How a Kearney entrepreneur is revolutionizing power line inspections

April 19, 2024, 5 a.m. ·

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This story is part of Nebraska Public Media's "What If..." series on innovation, creativity and entrepreneurship in Nebraska. Watch stories and full episodes at

Entrepreneurship has been a part of Dusty Birge’s life since he was a child.

“My very first business was actually a candy store in grade school,” Birge said. “I had a really great business model. My mom would go to Wal-Mart and buy candy bars, and I sold candy out of the bottom locker in school, even to teachers. It was a really good model because I'd sell candy and then when I'd take the money at the end of the day, I'd go to the arcade and spend it. And I had no cost to goods because my mom just kept buying me candy to sell, but I never had to actually buy it.”

Small engine and snow shoveling ventures followed in his Benkelman hometown, in addition to cooking and selling breakfast to his parents.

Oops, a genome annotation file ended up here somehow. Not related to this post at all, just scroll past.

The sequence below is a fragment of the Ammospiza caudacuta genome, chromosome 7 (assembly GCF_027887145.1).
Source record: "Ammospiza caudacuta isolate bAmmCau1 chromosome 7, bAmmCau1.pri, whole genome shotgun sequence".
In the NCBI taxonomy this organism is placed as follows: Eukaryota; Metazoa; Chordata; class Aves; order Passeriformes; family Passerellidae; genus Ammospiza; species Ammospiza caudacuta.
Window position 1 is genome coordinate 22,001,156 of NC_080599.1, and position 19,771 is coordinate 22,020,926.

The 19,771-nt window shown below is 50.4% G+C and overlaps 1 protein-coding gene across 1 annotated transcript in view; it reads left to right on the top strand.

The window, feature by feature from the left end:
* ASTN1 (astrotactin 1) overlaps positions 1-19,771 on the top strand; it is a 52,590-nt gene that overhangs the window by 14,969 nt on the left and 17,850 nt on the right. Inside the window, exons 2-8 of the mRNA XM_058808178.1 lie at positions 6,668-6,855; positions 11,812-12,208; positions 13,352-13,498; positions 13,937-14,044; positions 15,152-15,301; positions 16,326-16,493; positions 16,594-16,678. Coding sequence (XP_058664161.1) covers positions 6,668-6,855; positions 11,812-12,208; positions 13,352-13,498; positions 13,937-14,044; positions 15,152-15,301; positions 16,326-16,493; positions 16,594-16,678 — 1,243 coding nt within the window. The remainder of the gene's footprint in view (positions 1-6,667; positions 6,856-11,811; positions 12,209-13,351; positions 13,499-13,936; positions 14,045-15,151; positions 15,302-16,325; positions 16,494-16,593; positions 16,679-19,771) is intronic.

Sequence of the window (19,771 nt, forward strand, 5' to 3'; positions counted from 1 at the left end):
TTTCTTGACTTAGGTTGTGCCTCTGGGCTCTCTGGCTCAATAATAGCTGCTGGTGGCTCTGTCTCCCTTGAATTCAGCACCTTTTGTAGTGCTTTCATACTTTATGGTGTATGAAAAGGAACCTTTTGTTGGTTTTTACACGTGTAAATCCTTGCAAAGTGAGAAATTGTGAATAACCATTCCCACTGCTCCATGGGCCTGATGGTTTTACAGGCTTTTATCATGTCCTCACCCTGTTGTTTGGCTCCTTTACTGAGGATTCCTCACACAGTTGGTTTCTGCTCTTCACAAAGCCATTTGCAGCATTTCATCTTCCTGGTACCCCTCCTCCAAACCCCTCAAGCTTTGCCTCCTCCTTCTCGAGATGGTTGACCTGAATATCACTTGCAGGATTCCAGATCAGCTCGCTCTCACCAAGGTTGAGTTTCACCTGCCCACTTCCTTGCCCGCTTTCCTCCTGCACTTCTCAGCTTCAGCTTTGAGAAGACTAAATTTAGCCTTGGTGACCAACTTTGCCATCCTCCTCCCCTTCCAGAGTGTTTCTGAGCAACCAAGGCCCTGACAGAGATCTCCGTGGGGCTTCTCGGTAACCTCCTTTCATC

“I was so young and I wanted to be in business, so I would look at how other people were running businesses, and I'm like, ‘I want to try to do that,'" he recalled.

After graduating from the University of Nebraska-Kearney a little more than a decade ago, he launched archery, laundromat and drone businesses, selling two of the three. He also worked for General Electric. The stage was set for the next idea.

“I really like to solve problems, and we were in a position of needing to think of a business idea that could scale.” Birge said. “I have a big utility background, and so I went to utilities and validated, ‘I have this idea, does this actually solve a problem that you have?’ And multiple utilities said, ‘Yep, that is a legitimate problem.’"

(Watch our "What If..." series story about Dusty Birge and his company, Fast Forward)

The problem? There are more than five million miles of power lines in the United States, most above ground. Bad things happen when these fail, like untimely outages and wildfires. Regular inspection can catch problems before that happens, but conducting inspections isn't easy.

“The U.S. actually has more power outages than any other developed country. And the challenges due to the interval between inspections, components fail,” Birge said. “And the challenge with our electrical grid is it's so vast that a lot of utilities take over 10 years to do a system-wide patrol. The reason being is because there's no technology that can be done in motion, and at scale, that can be implemented without an impact to the rate payer.”